#ZumaMustFall, financial markets and white interests
He is free to evade reality, he is free to unfocus his mind and stumble blindly down any road he pleases, but not free to avoid the abyss he refuses to see. – Ayn Rand
There is a certain level of frustration that critical thinkers may instinctively feel when slogans and assertions are chanted without any indication that these reflect reality. More annoying is the tendency of ‘educated’ university students – those who should know better – to be guilty of this. In response to recent events, social media activism has once again put this on display.
Following the ‘#ZumaMustFall’ protests – widely castigated as being platforms for ‘white interests’ – many voiced their outrage. As usual, university students have lead the charge in claiming that white South Africans are only angry because our president’s recent decisions sent the financial markets and whites’ investments into a tailspin. Many have gone on to say, in essence, that only white South Africans are affected by market turmoil – so we really shouldn’t care about it.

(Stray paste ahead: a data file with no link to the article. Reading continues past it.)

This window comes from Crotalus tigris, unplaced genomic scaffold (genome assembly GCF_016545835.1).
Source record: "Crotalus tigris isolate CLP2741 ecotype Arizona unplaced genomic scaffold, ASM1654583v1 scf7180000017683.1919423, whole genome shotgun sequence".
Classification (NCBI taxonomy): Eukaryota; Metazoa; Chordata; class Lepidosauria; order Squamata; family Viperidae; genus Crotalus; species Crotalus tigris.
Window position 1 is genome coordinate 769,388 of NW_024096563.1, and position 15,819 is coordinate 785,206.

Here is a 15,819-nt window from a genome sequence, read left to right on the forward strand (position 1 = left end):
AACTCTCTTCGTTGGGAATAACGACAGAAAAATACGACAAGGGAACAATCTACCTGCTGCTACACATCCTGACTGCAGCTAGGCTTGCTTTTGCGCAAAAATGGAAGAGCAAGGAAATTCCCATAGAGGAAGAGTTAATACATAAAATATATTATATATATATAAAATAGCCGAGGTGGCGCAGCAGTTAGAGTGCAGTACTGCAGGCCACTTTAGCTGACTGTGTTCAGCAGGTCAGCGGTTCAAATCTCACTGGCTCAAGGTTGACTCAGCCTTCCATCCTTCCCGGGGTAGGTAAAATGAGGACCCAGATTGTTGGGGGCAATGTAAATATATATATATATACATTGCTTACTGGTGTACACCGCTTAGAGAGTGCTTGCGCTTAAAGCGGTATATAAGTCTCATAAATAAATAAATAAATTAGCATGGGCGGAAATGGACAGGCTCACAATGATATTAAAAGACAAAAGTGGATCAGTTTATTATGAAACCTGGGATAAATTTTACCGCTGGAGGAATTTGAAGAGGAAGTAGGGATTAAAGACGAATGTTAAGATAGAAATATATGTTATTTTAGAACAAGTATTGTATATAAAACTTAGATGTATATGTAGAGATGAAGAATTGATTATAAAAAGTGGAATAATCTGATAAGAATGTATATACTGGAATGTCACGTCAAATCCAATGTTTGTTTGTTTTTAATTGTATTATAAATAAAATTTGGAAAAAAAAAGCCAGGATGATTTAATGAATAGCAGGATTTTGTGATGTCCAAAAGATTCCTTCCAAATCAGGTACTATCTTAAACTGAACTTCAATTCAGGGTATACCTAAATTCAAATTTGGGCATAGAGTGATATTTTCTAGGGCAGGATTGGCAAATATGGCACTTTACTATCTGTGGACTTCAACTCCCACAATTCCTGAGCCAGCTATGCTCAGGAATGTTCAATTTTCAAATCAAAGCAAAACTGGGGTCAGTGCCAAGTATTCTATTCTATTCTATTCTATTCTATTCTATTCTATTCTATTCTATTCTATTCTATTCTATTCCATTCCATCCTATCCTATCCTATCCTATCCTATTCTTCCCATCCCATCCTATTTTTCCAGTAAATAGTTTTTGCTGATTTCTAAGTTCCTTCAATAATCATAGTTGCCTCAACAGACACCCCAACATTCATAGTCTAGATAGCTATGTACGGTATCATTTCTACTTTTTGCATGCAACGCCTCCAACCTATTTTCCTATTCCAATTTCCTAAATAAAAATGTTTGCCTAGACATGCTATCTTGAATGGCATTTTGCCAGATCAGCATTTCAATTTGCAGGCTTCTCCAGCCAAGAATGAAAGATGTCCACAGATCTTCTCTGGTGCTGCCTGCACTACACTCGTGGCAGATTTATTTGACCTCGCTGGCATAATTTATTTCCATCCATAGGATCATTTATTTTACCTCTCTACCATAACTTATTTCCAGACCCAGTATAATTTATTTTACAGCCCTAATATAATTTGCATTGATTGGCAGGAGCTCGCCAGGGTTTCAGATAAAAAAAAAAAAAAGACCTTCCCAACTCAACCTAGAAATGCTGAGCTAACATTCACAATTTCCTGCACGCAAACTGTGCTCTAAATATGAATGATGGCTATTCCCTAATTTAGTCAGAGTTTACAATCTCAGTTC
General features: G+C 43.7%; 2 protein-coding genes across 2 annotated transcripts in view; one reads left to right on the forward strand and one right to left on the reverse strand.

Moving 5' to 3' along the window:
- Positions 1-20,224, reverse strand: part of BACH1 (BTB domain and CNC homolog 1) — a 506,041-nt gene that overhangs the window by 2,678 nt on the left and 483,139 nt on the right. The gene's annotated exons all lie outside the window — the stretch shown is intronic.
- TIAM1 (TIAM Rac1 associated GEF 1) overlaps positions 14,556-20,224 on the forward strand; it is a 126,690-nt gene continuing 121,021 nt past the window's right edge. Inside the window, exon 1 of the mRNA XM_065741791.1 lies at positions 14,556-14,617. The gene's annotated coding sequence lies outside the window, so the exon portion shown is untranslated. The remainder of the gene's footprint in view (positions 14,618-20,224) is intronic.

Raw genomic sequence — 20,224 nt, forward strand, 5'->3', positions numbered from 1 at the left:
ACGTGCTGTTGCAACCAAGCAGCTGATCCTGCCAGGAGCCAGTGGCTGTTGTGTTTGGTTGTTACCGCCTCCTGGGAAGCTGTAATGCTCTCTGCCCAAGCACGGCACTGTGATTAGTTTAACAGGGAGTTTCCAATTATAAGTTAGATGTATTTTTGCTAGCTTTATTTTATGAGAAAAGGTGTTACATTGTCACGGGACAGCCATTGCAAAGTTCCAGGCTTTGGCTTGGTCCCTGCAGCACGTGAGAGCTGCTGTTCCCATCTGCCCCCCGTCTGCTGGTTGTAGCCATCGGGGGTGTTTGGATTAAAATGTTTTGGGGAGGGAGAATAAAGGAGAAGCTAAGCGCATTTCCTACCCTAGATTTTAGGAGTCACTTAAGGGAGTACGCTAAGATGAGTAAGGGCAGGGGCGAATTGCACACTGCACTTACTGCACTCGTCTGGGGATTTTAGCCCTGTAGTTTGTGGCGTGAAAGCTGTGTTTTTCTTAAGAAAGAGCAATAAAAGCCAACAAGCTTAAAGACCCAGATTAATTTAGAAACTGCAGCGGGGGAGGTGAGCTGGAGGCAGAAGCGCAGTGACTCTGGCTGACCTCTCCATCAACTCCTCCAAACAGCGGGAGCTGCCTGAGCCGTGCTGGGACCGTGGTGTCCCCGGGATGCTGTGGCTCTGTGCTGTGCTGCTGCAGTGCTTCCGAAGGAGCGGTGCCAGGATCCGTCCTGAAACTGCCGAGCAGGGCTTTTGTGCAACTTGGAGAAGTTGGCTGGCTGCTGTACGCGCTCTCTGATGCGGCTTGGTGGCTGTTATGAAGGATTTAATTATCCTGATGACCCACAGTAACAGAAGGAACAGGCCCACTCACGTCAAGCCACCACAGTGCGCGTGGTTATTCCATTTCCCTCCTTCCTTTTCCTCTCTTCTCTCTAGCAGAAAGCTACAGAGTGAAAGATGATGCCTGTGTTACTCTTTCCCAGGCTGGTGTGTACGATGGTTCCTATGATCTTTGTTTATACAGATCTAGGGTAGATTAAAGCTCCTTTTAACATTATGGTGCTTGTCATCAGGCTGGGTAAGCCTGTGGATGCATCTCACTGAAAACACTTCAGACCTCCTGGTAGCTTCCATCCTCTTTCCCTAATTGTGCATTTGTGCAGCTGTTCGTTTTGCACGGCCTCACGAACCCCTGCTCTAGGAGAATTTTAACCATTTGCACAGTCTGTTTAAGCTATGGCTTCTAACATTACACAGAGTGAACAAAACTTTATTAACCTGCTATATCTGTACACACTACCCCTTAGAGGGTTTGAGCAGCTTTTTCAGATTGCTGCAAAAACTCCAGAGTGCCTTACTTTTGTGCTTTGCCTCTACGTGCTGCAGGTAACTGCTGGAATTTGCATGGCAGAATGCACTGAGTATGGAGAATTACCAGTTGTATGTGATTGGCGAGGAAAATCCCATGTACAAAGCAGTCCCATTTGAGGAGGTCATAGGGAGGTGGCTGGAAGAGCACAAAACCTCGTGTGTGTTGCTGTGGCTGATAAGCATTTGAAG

To borrow a sentiment recently expressed by American political commentator Ben Shapiro: only an educated person could say something that stupid.
There is much that could be said about how broader economic conditions affect all South Africans, but the specific focus of this article will be the financial markets.
On any given day, millions of South Africans use motorised transport – regardless of whether they use their own cars, buses, mini-bus taxis and so on. Petrol and diesel are the main cost component of transport. Besides government-imposed levies, the two main determinants of fuel prices are the oil price and the dollar-rand exchange rate. A weaker exchange rate puts upward pressure on fuel and transport costs.